THE NECESSITY OF THE CROSS
And you, being dead in your sins and the uncircumcision of your flesh,hath he quickened together with him, having forgiven you all trespasses; 14). Blotting out the handwriting of ordinances that was against us, which was contrary to us, and took it out of the way, nailing to his cross; 15). And having spoiled principalities and powers, he made a shew of them openly, triumphing over them in it.
What does the cross mean to you? Many people in the world today view it as a symbol of Christianity, but stop and think about what it represented in Christ’s day. Nobody wore a miniature cross around the neck or displayed one in a place of worship. The cross was a torturous means of execution, and the mere thought of it was repulsive.
Yet believers throughout the ages have chosen this as the sign of their faith. In fact, to remove the cross from our teaching and theology would leave nothing but an empty, powerless religion. The subjects of death, blood, and sacrifice have become unpopular in many churches because they’re unpleasant and uncomfortable topics. We’d prefer to hear about the love of God, not the suffering of Jesus.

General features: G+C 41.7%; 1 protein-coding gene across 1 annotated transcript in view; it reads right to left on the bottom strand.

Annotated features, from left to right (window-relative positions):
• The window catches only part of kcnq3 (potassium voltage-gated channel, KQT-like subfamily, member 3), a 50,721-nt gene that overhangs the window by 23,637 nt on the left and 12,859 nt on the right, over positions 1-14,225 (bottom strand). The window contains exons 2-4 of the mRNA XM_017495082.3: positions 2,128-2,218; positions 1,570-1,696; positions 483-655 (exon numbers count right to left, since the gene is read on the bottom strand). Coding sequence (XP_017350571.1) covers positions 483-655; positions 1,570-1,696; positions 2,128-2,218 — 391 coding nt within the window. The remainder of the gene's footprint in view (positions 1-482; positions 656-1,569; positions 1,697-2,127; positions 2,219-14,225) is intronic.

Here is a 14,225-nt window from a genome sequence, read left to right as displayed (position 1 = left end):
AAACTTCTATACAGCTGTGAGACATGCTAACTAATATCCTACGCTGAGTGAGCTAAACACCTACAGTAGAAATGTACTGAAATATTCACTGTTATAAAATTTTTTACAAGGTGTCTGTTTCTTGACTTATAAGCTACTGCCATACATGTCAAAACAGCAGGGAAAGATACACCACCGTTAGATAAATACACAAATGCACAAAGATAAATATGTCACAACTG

Consider this: How could anyone be saved if Christ had not been crucified? Some people think all you have to do to receive God’s forgiveness is ask Him for it. But a sinner’s request can never be the basis for His forgiveness. He would cease to be holy and just if no penalty was imposed for sin. According to Scripture, there can be no forgiveness without the shedding of blood (Hebrews 9:22). Christ had to bear the punishment for our sin in order for God to grant us forgiveness.
Every time you see a cross, remember what it really was–an instrument of execution. Then thank Jesus that He was willing to be crucified so the Father could forgive you of sin. Though the scene of your redemption was horrendous, Christ turned the cross into a place of great triumph.